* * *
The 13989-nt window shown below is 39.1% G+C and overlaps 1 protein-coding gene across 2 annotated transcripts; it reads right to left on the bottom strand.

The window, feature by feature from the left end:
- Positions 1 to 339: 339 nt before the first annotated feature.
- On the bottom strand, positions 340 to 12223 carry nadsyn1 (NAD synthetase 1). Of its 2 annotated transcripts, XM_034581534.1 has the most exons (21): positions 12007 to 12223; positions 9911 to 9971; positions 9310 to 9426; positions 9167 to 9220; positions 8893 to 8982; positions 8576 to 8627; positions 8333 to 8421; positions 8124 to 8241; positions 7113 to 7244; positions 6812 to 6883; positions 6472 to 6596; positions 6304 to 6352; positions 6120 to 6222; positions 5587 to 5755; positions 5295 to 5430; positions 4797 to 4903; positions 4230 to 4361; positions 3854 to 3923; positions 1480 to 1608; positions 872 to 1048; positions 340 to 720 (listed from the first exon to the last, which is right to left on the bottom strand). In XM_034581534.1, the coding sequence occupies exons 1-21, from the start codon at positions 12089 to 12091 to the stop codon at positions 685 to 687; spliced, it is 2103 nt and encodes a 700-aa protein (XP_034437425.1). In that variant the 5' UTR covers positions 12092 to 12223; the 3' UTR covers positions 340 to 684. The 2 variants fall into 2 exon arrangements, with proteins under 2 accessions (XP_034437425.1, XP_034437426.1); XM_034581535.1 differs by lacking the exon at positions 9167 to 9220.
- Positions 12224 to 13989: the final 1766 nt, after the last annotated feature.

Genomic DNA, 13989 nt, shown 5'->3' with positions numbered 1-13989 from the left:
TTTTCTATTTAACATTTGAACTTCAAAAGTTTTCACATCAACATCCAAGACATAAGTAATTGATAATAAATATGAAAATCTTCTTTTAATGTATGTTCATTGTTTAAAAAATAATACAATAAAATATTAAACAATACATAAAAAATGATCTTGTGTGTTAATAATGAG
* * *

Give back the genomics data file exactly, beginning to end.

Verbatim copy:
The 13989-nt window shown below is 39.1% G+C and overlaps 1 protein-coding gene across 2 annotated transcripts; it reads right to left on the bottom strand.

The window, feature by feature from the left end:
- Positions 1 to 339: 339 nt before the first annotated feature.
- On the bottom strand, positions 340 to 12223 carry nadsyn1 (NAD synthetase 1). Of its 2 annotated transcripts, XM_034581534.1 has the most exons (21): positions 12007 to 12223; positions 9911 to 9971; positions 9310 to 9426; positions 9167 to 9220; positions 8893 to 8982; positions 8576 to 8627; positions 8333 to 8421; positions 8124 to 8241; positions 7113 to 7244; positions 6812 to 6883; positions 6472 to 6596; positions 6304 to 6352; positions 6120 to 6222; positions 5587 to 5755; positions 5295 to 5430; positions 4797 to 4903; positions 4230 to 4361; positions 3854 to 3923; positions 1480 to 1608; positions 872 to 1048; positions 340 to 720 (listed from the first exon to the last, which is right to left on the bottom strand). In XM_034581534.1, the coding sequence occupies exons 1-21, from the start codon at positions 12089 to 12091 to the stop codon at positions 685 to 687; spliced, it is 2103 nt and encodes a 700-aa protein (XP_034437425.1). In that variant the 5' UTR covers positions 12092 to 12223; the 3' UTR covers positions 340 to 684. The 2 variants fall into 2 exon arrangements, with proteins under 2 accessions (XP_034437425.1, XP_034437426.1); XM_034581535.1 differs by lacking the exon at positions 9167 to 9220.
- Positions 12224 to 13989: the final 1766 nt, after the last annotated feature.

Genomic DNA, 13989 nt, shown 5'->3' with positions numbered 1-13989 from the left:
TTTTCTATTTAACATTTGAACTTCAAAAGTTTTCACATCAACATCCAAGACATAAGTAATTGATAATAAATATGAAAATCTTCTTTTAATGTATGTTCATTGTTTAAAAAATAATACAATAAAATATTAAACAATACATAAAAAATGATCTTGTGTGTTAATAATGAG